“It's now or never”, said my husband Frédéric, and I knew he was right. Two-year-old Thomas hadn't yet started nursery, and eight-month-old Christophe was still breast-fed and easily transportable. We planned a Big Adventure before the challenge of proper, grown-up parenting: a nine-week motorhome trek across southern Australia.
The mining town of Broken Hill ("The Accessible Outback!") was our halfway point. From here we hoped to experience a taste of the less accessible Outback. Nothing too adventurous, just an overnight excursion to somewhere that little bit more remote. Broken Hill's tourist brochure outlined our options. Mutawintji National Park, just 130km north-east, off National Route 79, was a "haven of secluded gorges and tranquil rockholes amid rugged sandstone ranges, with an abundance of wildlife," and Aboriginal rock art "scattered in the caves and overhangs".
Gregory's ‘State Road Map of New South Wales’ described Route 79 as a "sealed surface highway" for 30km out of town, then an "unsealed surface highway" for 24km to the Mutawintji turn-off, and another 74km of "minor road and track (surface not specified)" to the park. In the late dry season, the roads were still passable. We had full tanks of petrol and water, and ample stocks of food and Kleenex Huggies. We could make the three-hour drive during the boys' afternoon nap, arrive by tea-time and return after lunch the next day. What could possibly go wrong?
At Broken Hill's National Parks & Wildlife Service, a ranger gave us a booklet about Australian spiders and indicated a few dusty specimen jars on the reception desk. One huge, eerily pale creature answered the description of a Common Huntsman ("large, long-legged – up to 15cm across. Bite usually results only in transient local pain and swelling.") Smaller but deadlier were the Red-Headed Mouse Spiders, 3cm long, with a bite comparable to the Funnel Web ("serious illness or death"), especially if the victim was a child. We hadn't even started on the local snakes.
Had I taken leave of my maternal senses? It was for one night, I told myself. People in parts of Sydney checked for Funnel Webs down their own toilets. I was reassured by the unfazed ranger, and Fred's patient exposition of the statistical likelihood of any unfortunate occurrences (briefly, nil).
Gregory's map described the terrain around Mutawintji. It's landscape, but not as we Europeans know it: green patches represent national parks rather than actual greenery, while the blue lakes range from "Dry Saltpan" to "Generally Dry Saltpan" and finally just "Saltpan". Britain's Ordnance Survey is crowded with cute pictograms; Gregory's fills the empty space with descriptive annotations, and warnings printed in red: "Enquiries should be made before travelling on this track." About 350km from Mutawintji, a terse note records the outcome of the white man's first trans-Australian expedition:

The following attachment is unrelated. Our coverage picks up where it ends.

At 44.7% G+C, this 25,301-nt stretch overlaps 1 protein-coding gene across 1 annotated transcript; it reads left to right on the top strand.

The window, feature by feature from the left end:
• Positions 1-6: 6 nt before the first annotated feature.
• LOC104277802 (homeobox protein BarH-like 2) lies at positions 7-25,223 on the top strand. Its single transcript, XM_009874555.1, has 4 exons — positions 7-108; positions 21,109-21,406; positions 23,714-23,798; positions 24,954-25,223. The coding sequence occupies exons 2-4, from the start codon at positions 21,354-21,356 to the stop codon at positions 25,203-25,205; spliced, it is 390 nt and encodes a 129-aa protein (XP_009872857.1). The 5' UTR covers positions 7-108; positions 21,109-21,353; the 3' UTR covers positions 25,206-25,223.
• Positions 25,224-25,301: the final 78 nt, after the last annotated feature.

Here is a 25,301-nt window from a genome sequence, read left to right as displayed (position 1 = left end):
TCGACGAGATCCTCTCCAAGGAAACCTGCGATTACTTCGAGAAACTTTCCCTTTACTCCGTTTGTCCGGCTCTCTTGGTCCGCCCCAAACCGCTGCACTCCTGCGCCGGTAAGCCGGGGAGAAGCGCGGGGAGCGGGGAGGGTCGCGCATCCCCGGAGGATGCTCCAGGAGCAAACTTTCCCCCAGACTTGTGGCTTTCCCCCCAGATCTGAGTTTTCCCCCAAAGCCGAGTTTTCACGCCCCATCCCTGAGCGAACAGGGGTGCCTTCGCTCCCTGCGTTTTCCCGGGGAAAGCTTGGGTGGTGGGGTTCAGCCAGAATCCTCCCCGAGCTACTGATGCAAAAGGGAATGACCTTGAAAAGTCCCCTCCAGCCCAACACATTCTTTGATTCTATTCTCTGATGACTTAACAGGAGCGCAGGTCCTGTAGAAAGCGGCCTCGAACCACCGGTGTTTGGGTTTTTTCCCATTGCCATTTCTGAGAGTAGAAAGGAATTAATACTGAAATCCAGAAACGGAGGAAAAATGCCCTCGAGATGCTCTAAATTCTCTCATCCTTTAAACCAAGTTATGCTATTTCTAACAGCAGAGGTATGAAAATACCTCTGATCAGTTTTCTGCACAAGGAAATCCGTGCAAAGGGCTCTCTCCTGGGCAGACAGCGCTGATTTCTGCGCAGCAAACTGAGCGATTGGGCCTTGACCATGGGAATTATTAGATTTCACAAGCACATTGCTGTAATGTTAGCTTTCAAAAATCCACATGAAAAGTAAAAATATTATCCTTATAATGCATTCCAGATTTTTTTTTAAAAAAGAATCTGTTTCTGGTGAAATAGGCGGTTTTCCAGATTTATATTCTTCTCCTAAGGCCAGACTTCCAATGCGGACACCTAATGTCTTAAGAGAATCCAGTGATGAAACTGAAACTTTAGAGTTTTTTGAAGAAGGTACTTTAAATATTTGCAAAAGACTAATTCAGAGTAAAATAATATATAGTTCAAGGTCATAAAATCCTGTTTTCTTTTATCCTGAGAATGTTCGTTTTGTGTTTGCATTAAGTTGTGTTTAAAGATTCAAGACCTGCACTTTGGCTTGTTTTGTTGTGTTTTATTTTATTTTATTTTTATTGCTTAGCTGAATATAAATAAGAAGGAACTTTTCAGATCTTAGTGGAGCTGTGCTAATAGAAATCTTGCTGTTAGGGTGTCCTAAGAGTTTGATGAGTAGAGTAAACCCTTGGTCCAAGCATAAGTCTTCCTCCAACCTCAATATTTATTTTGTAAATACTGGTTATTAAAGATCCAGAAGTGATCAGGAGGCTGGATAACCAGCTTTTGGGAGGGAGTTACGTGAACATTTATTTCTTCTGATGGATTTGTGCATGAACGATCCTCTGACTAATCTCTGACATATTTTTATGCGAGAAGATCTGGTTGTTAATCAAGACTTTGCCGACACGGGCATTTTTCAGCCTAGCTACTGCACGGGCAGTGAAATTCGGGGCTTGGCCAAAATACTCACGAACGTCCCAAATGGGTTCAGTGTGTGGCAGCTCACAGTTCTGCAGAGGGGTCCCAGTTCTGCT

"Burke & Wills Depot on Coopers Creek., 1860. On returning fr. Gulf both died, June, 1861."
We drove to Mutawintji while Christophe and Thomas slept, respectively, in the baby-seat and the double bunk above the driver's cabin. Fred bowled the motorhome expertly over the corrugations of the "minor road & track (surface not specified)".
"There's an optimum speed," he explained happily. "Not too slow, not too fast, see?"
I saw, despite the thin film of red dust settling on my glasses.
We rolled through the park gate. A friendly Aboriginal ranger produced a hand-drawn photocopied map, "Where to Go, What to See". A rectangle was drawn around the main rock art gallery, sadly closed to visitors in the Dry, on account of the snakes.
The red-dirt campsite was designed for holiday crowds, and deserted apart from a single rambling brown tent. We parked beneath a line of majestic River Red Gums marking a dry creek bed. Nappy-changes, drinks, snacks and Porta-Potti visits were duly accomplished, and we set out for a sunset walk to the top of a nearby ridge.
"Stamp your feet!" chanted Fred as we climbed through the red rocks and pale green-grey sage brush. "Frighten the snakes!"
Thomas stamped and shouted enthusiastically; Christophe giggled and bounced in the rucksack seat on his father's shoulders.
We moved to the western edge of the hill to watch the sunset. It was like looking out to sea: a featureless expanse of bottle-green, gold and beige, fading to the palest grey and blue. Our faces and arms glowed like the sandstone. A small voice broke the silence.
"Look Mummy," said Thomas, "a crocodile."
On the face of it, there was no cause for alarm. Australia has crocs, but not at Mutawintji. However, Thomas had said these words once before, pointing to a lizard on a wall. And there are lizards all over the Outback, some as long as three or four domestic cats trotting in single file, but much broader at the shoulder. With bigger teeth, and more muscly legs.
Christophe was out of reach, but Tom was on foot, a tender morsel whose getaway would be impeded by chubby little legs and a heavy pair of Huggies. I turned slowly.
Tom was crouching over a low boulder, examining the carved outline of a salamander, its body pock-marked with dots. A small plaque had been screwed into the stone, marking the tiny work of Aboriginal art – a still, small human voice in a wilderness that had once been home.
We picked our way back down the ridge to the motorhome, supper and bed.
In the morning, walking among the boulders and outcrops near the campsite, I experienced a mad 'call to the wild'. We could step out into the landscape, I told myself. Walk off into the sunset. Others have felt the same – an American woman once wrote a book about an Outback trek with an Aboriginal tribe who burned all her clothes on a ceremonial bonfire. It turned out to be a hoax.
Read more about family holidays in New South Wales.